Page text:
Wanted to experiment with some new supplies... found this Scott Adams quote online and decided to give it a whirl. Painted the canvas to give it an old parchmenty sort of look, then calligraphy, then sprinkled it with paint. Definitely a practice piece,so I guess the quote is fitting?
8.6 cm by 6 cm. Done on a scrap of animal skin parchment (not sure what critter; it was a gift), gilded with 23 karat patent gold with fish glue as a binder, and painted with gouache. Calligraphy & lines done in sumi ink.
I did this after work yesterday and finished it this morning, purely for no reason other than I didn't want to work on anything that I actually need to get done. I've also wanted to try making a tiny manuscript to scale, so I just copied an existing one word-for-word (though I guess lettershape-to-lettershape would be more accurate - I don't know latin and the source was hard to read, so half of this is illegible). Anyways, this is a 15th century French book of hours - part of Psalms 123 & 124. The translation as well as source pics are all on the website, so if you want to see what my derpy letter shapes are supposed to look like and translate to, here ya go:
The calligraphy/illumination is off from the original by about 6mm. I may have been able to do it smaller with no lines, but when I lined it for the calligraphy it smooshed out on me without realizing.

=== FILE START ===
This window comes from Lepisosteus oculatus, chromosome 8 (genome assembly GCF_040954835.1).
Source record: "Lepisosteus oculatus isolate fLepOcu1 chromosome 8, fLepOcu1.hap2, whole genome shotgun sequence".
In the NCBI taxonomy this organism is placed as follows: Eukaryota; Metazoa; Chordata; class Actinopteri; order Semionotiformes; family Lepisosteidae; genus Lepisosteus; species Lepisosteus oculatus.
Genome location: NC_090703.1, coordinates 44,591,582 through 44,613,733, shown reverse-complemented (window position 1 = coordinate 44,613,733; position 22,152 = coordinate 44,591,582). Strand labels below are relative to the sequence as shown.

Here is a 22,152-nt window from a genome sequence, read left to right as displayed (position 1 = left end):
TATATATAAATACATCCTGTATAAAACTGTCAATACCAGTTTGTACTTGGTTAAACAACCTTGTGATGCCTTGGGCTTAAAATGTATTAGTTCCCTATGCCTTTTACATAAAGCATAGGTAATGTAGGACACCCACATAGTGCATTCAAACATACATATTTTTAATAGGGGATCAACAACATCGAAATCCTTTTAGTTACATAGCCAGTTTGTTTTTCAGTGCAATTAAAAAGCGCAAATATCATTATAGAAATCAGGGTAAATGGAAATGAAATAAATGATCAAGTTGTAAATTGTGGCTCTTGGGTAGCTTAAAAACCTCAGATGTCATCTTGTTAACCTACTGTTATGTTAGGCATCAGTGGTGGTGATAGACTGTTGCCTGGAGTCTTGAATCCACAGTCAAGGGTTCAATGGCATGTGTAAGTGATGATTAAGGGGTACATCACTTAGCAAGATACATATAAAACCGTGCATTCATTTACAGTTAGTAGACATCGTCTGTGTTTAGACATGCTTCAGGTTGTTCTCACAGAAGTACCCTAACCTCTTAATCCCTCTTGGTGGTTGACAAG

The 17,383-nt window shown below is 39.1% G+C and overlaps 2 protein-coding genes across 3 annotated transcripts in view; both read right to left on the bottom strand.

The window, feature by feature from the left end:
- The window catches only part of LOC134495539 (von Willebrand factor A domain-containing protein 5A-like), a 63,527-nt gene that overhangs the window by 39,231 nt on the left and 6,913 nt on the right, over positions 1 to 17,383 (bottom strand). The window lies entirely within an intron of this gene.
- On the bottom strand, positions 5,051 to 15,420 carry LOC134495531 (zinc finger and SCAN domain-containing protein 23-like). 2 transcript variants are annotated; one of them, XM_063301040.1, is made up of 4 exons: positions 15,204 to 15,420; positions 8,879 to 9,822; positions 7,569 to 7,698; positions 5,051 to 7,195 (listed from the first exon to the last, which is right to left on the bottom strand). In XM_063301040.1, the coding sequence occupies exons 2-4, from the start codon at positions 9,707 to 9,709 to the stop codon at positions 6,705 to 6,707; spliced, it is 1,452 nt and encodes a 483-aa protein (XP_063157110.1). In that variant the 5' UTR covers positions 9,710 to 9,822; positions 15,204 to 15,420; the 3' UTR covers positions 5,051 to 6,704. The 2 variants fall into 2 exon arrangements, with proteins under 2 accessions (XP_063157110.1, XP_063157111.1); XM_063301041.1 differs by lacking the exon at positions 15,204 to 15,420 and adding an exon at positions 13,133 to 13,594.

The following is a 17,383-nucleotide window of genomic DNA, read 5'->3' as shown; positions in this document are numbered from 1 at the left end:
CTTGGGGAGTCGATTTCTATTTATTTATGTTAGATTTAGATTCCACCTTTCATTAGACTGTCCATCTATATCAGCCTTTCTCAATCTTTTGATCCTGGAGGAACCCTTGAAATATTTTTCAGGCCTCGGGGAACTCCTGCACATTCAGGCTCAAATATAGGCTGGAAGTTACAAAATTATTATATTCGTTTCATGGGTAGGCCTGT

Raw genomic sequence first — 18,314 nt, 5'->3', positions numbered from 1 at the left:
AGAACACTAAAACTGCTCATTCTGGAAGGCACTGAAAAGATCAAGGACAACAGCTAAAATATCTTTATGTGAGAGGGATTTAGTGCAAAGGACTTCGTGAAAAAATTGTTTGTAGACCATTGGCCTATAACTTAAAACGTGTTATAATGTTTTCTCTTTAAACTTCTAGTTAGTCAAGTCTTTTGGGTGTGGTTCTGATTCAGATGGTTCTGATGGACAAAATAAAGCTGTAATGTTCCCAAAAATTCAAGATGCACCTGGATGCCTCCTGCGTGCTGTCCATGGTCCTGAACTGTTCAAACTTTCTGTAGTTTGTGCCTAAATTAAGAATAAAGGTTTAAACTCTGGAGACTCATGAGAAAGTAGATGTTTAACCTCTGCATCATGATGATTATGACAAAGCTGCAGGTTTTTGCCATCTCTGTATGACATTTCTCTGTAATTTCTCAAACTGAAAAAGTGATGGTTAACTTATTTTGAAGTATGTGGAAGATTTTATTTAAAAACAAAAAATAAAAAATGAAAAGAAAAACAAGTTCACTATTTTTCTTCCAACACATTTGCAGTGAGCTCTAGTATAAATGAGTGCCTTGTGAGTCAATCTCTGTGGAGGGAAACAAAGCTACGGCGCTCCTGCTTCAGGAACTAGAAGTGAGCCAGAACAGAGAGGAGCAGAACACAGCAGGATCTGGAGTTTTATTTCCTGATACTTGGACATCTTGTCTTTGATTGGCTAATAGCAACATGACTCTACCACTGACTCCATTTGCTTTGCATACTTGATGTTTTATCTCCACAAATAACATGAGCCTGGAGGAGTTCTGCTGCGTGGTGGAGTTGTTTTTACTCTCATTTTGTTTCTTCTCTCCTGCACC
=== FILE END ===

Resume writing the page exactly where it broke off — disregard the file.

This scroll is mainly based off the Hours of Philip the Good, Duke of Burgundy (c. 1454-55). The Hours contain grisaille miniatures that fill about half of each page, underneath which the customary texts for a book of hours are written in bastarda, following a large puzzlework illuminated letter.
The miniature I chose to use for the scroll is based off of a full-page color miniature from the Hours of Mary of Burgundy (c. 1477), in which a lady is sitting at an open window looking into the interior of a gothic church. Instead of depicting the church, I used a landscape from the background of the Hours of the Cross in the Très Riches Heures of John, Duke of Berry (completed c. 1485- 90).
I used ground pigments bound with glair on vellum - my first time with all period materials! WOO.
I made this for the garb challenge being held at Atlantian Fall Coronation this year (2013). It was sooo much fun to plan out and so aggravatingly time-consuming to complete. It's covered in heroes and villains, of course, which was the theme of the challenge (I went as 14th century Poison Ivy). It's done with gouache on perg, and is based off of the Neville of Hornby Hours (mid 14th century), with the miniature being based off of folio 190 - the Siege of Jerusalem.
This is a for-the-lols award that I made for my seester-apprenti, Letia Thistlethueyt, based on the frontispiece of the “Heironymus Corvina” (1488; Florence, Italy), consisting of St. Jerome’s commentaries on the epistles of St. Paul. This copy was commissioned by Matthias Corvinus of Hungary, and it was illuminated in 1488 by Gherardo and Monte di Giovanni, two brothers at the head of a very prominent atelier in renaissance Italy that produced multiple books for the Hungarian royal library.